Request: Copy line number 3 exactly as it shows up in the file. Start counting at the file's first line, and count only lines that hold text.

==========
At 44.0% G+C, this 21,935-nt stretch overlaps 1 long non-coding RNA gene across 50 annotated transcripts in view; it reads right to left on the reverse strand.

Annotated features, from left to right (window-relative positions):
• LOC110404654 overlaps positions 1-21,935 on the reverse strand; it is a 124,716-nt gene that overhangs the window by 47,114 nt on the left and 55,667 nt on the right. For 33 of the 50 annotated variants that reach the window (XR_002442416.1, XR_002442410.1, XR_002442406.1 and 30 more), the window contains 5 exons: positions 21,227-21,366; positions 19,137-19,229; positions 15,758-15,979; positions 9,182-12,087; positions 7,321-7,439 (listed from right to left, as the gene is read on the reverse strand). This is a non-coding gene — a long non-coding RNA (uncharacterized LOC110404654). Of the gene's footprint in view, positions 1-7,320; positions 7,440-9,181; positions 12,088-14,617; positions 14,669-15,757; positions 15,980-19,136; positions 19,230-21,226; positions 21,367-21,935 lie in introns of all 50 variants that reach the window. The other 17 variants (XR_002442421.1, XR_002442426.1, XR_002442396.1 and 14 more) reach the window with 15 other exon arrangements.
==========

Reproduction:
• LOC110404654 overlaps positions 1-21,935 on the reverse strand; it is a 124,716-nt gene that overhangs the window by 47,114 nt on the left and 55,667 nt on the right. For 33 of the 50 annotated variants that reach the window (XR_002442416.1, XR_002442410.1, XR_002442406.1 and 30 more), the window contains 5 exons: positions 21,227-21,366; positions 19,137-19,229; positions 15,758-15,979; positions 9,182-12,087; positions 7,321-7,439 (listed from right to left, as the gene is read on the reverse strand). This is a non-coding gene — a long non-coding RNA (uncharacterized LOC110404654). Of the gene's footprint in view, positions 1-7,320; positions 7,440-9,181; positions 12,088-14,617; positions 14,669-15,757; positions 15,980-19,136; positions 19,230-21,226; positions 21,367-21,935 lie in introns of all 50 variants that reach the window. The other 17 variants (XR_002442421.1, XR_002442426.1, XR_002442396.1 and 14 more) reach the window with 15 other exon arrangements.